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Do 110Ohm Balanced Digital Outputs use the S/PDIF Standard?

Discussion in 'Hi-Fi Stereo Systems & Separates' started by dynamic turtle, Sep 6, 2005.

  1. dynamic turtle

    dynamic turtle
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    AFAIK, SPDIF is 75Ohm only, so I'm guessing 110Ohm digital XLR uses a different standard. Is this the case?

    Always wondered.....
     
  2. Timbo21

    Timbo21
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    The standard for balanced 110 ohm digital XLR is AES as oppose to SPDIF.
     
  3. dynamic turtle

    dynamic turtle
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    Aha! And what, pray tell, does AES stand for? What are the relative benefits/pitfalls of this digital conversion standard relative to S/PDIF?

    DT
     
  4. Timbo21

    Timbo21
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    It stands for Aaahh, Eeehh, Shshshshaaa. In other words no idea. :)
    Maybe American Engineering Standard? I can find out if you really want to know.

    Aes is the professional digital format, as you probably know. Benefits are probably
    longer runs with less likelihood of drop of signal lock etc.
     
  5. _Cal_

    _Cal_
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    Incidentally, there are also people interested in Audio outside the US of A.

    AES stands for Audio Engineering Society. It's an international organization that promotes research, development, knowledge exchange and standard definition in the area od Audio.

    See more her: http://www.aes.org/
     
  6. Timbo21

    Timbo21
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    Alien Engineering Society :)
     
  7. dynamic turtle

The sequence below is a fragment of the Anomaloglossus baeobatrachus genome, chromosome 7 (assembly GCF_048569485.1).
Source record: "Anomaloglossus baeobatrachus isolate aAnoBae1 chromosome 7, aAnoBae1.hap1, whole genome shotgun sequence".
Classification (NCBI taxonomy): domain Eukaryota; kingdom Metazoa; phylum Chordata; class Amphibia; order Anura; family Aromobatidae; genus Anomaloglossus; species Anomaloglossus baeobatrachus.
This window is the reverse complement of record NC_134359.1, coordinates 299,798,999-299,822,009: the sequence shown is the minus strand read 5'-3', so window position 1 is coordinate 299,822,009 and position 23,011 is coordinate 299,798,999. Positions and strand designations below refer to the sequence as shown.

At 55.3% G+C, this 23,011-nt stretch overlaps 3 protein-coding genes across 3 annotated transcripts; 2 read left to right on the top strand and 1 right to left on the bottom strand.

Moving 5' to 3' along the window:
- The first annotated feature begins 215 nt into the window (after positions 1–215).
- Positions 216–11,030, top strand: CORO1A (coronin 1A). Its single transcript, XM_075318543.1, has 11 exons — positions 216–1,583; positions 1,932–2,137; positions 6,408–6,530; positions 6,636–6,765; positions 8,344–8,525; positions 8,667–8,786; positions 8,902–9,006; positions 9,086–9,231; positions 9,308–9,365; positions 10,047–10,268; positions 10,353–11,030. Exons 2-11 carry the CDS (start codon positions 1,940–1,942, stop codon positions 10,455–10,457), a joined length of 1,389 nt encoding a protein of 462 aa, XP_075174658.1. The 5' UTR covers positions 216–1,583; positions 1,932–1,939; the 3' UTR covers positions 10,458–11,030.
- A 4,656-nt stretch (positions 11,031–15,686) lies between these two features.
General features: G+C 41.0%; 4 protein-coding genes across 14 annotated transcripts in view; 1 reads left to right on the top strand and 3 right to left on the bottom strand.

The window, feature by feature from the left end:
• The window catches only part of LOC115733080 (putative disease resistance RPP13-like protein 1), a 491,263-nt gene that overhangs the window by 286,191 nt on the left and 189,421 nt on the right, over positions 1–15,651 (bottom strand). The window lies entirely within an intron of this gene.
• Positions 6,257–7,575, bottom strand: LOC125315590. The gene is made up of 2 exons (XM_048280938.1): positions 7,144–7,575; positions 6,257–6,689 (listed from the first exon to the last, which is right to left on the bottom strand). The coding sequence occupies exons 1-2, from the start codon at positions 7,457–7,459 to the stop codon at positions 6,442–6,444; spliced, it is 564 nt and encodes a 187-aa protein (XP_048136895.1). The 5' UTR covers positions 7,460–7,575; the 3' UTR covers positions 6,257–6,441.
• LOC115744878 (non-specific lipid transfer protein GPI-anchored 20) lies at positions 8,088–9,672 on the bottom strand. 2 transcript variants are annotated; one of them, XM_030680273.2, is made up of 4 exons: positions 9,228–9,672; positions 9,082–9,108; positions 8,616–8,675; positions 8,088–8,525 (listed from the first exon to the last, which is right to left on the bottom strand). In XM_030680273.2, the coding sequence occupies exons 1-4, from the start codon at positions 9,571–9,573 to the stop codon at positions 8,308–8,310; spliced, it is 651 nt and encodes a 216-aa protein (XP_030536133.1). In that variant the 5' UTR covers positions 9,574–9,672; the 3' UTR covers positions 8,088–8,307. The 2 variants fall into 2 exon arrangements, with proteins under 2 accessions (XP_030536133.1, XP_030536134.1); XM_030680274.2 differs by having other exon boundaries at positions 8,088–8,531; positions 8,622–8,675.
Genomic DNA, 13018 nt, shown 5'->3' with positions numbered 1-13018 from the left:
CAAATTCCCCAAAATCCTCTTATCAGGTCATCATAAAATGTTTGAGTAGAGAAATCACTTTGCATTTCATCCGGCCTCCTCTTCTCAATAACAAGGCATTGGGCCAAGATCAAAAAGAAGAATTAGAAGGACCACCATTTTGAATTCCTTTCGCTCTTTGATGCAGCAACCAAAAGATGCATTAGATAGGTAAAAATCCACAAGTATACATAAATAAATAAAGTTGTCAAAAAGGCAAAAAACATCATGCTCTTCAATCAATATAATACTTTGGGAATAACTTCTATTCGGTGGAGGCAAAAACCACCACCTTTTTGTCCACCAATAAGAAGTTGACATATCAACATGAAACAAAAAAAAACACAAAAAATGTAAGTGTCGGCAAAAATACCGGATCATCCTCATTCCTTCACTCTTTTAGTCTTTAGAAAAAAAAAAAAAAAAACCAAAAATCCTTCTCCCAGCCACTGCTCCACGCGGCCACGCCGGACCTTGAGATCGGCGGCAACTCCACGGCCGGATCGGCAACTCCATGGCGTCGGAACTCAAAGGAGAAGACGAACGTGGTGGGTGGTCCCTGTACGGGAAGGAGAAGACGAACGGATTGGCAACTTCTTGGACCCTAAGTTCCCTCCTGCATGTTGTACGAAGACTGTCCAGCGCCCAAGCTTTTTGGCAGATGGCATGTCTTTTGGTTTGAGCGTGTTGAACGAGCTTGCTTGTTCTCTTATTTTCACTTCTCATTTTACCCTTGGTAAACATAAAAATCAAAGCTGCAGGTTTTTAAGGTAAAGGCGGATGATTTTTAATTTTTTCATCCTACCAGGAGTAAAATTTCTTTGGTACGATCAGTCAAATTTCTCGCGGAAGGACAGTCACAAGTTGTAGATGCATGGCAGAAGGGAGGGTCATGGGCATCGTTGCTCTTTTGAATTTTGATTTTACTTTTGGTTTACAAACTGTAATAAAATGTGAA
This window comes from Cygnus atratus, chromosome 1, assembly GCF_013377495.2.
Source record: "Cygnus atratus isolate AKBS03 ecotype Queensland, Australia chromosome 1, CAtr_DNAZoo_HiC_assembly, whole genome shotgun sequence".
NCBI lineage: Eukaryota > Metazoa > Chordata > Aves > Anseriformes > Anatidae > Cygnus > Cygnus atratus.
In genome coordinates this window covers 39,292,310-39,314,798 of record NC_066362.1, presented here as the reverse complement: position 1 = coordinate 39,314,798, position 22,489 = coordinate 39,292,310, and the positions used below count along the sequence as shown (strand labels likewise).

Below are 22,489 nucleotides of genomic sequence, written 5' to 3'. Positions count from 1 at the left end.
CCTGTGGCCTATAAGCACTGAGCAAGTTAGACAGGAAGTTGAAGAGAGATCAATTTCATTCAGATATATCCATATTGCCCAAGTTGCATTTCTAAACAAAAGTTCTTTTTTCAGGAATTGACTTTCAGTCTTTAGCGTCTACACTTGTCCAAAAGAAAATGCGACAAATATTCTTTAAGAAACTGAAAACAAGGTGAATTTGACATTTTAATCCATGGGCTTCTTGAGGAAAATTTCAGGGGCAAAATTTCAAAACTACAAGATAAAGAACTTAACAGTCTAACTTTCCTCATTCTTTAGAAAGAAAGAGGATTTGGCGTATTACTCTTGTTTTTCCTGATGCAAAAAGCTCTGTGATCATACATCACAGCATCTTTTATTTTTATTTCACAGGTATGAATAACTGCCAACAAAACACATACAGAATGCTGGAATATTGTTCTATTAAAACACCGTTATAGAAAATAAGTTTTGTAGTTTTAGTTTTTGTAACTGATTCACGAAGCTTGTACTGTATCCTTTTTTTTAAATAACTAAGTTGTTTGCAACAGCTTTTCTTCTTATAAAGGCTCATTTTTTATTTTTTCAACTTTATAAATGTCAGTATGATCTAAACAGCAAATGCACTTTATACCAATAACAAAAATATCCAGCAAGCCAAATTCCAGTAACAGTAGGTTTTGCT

dynamic turtle
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    OK, answered part one of my question, thanks!

    So, part two; performance relative to SPDIF?

    I think this is a subject worth debating. Given the amount of time we spend fighting over cd/dac/dvd digital connections etc. I think we should explore the reasons for:

    a) The relative rarity of the AES as a connector option on most dvd/dac/cd seperates
    b) The benefits/pitfalls of this standard over SPDIF
    c) Why SPDIF was allowed to become the de-facto standard
    d) Why other digital standard or connectors have failed to make an impact (i.e. AT&T glass?)

    etc. etc.

    I think its worth exploring.....

    DT
     
  8. davehk

    davehk
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    AFAIK, AES and SPDIF data formats are broadly compatible - there are a few additional bits in the AES header that are ignored by SPDIF I think.

    The voltage levels used are also broadly compatible so that you can usually connect an SPFID output to an AES input OK (by linking the inverted side of the AES input to the screen of the SPDIF

    The main difference is that if you go AES to AES you get better noise immunity, which means that you can have longer cables and reject more interference before bit errors start to occur. But providing you are using reasonably short, good quality, well screened cable of the correct characteristic impedance with SPDIF, there should be no bit errors and the received data will be the same as that transmitted. Hence no effect on the sound.

    Since most domestic equipment uses very short cables, and consumers like cheap these days, it's not worth the manufacturer spending the extra money to put an AES interface on anything but the real high-end stuff.
     

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